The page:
I’m old poor and sick now
It would seem that should
matter most of all
not race and ancestry
Not missing any sense of home
Make a home here you say
It’s all that matters
I’ve lived among people like you
my whole life
and talked about this
the whole time
and somehow you still wonder
why I have been and will continue to be
mad and lost
all the time
I like to think
I could walk out to the middle
of any mall or office parking lot,
lie down on my
belly, start to gnaw through
I hit dirt
and then start to burrow
I find bones
and then breathe on the bones
until they can speak again
and thank me and clasp me
to their open chests as
one of their own. Yes,
I like to think
the past already
knows of me
and cares for me as
legacy. I like to think
there is something underfoot
that likes me
and nourishes me. Yes,
I am extremely fond
of my thinking.
Rings Long Gone
Plastic, spiderform, childhood prize
from a vending machine. Tossed aside, vanished.
Mood indicator in white metal
recalled from adolescence.
So many in silver, incised, cast,
bought at powwows: where are they?
Two in torn soft gold,
each bearing a different grandfather’s initial,
stolen along with antique Dine’,
turquoise gone green with age; heirloom heartbreaks.
Moebius strip in hardened 14 karat rose
rendered venomous by living,
sold for weight upon release into non-desperation:
what my fingers would be now, what I would be now
without these ghost adornments, I cannot imagine.
Awakened at four twelve AM it’s all you’ve got
in the silent New England house:
the memory of being the driver
of the sole car
speeding west on a night highway,
speeding west from Albuquerque.
Tonight this memory
of the drive toward Acoma
is giving back a soul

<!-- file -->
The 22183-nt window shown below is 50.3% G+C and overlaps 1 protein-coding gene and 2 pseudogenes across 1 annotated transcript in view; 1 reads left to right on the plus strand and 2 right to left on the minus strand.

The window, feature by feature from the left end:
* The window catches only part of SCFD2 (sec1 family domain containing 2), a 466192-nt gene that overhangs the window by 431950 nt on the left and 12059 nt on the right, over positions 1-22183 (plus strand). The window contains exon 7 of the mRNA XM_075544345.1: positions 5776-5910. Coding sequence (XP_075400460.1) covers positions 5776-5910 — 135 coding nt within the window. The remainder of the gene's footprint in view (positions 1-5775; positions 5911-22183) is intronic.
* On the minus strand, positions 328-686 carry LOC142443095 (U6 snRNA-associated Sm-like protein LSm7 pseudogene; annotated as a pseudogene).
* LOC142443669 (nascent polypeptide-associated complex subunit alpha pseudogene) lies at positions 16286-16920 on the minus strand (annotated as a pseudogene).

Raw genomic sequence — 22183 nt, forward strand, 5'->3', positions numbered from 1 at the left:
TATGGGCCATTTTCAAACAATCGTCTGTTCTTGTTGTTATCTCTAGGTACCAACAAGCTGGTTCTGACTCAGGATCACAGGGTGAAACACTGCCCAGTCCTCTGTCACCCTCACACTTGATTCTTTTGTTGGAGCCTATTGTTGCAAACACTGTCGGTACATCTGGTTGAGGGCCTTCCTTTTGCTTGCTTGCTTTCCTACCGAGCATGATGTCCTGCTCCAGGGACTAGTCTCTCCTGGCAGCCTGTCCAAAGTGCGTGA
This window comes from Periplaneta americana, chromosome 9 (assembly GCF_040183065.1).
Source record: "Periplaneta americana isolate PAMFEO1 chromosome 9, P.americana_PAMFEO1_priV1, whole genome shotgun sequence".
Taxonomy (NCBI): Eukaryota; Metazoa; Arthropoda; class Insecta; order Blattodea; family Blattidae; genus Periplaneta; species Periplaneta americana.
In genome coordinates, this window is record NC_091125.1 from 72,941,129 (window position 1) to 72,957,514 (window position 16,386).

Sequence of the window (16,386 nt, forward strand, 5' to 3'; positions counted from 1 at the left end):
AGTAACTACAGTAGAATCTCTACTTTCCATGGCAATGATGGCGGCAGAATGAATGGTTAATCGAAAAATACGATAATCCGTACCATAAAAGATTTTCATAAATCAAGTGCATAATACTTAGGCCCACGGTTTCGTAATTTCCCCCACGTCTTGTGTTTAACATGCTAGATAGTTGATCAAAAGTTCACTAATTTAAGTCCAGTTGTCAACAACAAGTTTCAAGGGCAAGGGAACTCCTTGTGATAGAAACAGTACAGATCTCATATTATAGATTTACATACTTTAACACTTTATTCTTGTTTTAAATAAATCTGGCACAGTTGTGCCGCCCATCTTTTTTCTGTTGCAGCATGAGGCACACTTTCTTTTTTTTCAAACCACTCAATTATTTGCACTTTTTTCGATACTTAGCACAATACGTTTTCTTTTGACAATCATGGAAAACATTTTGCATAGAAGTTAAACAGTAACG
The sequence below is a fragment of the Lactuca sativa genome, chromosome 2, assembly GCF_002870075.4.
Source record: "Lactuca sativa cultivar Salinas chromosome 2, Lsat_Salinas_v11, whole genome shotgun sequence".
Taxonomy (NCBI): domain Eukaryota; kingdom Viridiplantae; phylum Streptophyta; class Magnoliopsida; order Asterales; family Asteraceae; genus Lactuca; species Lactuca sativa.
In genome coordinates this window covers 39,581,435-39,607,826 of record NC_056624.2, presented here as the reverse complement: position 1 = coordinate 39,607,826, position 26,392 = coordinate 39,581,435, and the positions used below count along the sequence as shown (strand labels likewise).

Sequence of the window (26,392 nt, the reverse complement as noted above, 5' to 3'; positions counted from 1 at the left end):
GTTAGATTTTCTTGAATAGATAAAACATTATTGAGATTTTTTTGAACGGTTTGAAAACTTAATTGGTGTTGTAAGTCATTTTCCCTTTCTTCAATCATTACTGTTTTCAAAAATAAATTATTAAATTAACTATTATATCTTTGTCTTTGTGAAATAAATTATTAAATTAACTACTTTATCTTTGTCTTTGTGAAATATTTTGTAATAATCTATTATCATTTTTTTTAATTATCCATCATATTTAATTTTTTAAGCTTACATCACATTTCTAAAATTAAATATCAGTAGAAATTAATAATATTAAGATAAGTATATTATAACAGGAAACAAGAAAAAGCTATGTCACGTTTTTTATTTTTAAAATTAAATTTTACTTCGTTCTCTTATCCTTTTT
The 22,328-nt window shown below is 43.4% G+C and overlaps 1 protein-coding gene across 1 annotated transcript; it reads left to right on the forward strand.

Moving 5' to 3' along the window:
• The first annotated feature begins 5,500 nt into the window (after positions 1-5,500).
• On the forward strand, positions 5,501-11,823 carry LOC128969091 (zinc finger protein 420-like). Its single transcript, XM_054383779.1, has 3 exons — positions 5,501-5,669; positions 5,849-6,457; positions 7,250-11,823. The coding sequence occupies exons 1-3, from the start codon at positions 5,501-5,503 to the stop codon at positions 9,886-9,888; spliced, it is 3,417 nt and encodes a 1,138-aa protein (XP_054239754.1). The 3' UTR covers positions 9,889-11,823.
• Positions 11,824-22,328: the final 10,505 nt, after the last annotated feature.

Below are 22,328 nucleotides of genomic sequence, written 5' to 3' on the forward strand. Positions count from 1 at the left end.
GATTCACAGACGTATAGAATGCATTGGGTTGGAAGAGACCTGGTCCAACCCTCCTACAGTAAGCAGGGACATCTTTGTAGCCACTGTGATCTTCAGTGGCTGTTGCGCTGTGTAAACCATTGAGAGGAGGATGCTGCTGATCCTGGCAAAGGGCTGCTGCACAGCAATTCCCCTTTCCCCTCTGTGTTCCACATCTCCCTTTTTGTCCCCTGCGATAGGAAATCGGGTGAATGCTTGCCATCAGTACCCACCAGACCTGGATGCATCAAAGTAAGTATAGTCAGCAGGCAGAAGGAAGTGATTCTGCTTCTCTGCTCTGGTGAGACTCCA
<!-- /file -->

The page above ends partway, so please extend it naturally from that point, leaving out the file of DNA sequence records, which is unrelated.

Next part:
you’d thought you’d lost years ago
to your boss insisting
that she knew better than you
how to pronounce the name of a place
she’d been to exactly
once on vacation. “Are you sure
it’s not a long O? It’s
Ah-CO-mah, I’m certain. Are you sure?”
“Maybe I’m wrong,” you said then.
But you weren’t.
Pronounce it in your head:
“AH-cuh-muh. AH-cuh-muh.” Acoma.
You were sure. Sure then, sure now.
Certain of the Sky City
still being there, ahead,
out there west of you off this shining road,
under this saving path
of stars, you say its name to yourself.
It wasn’t her speaking that took your soul.
It was your silence. “Acoma, I’m sorry,”
you say out loud
in the New England house.
Nothing feels like home tonight
except that name.
Stupid Man In Stupid Town
than I are needed
to figure out
exactly which numbers we need
that will come out to
creating something like equity
among the dispossessed
but even a stupid man
from stupid town like me
can see that if you start with
seeing only three-fifths of a human
then forty percent remains missing
and if you start with two words like
and end up with fifty-six million acres
of US land still run by Indigenous folks
(only two point three percent
of total US territory)
even if someone’s
massaged the numbers
along the way
and said that 60% is now 100%
so everything’s hunky dory now
and anyway we dig
and even if someone’s said
it’s not OK to hunt
those redskins anymore
they’re good enough to be on
they’ve built some great casinos
on that 2.3%
even a stupid man from stupid town like me
knows lip service when they see it
and even a stupid man from stupid town
should be able to tell you
that original sins
burn holes in a nation’s insides
and if we can’t see
or if worse we deny
that something is still owing
we are just as
walking around happy to be
stupid in stupid town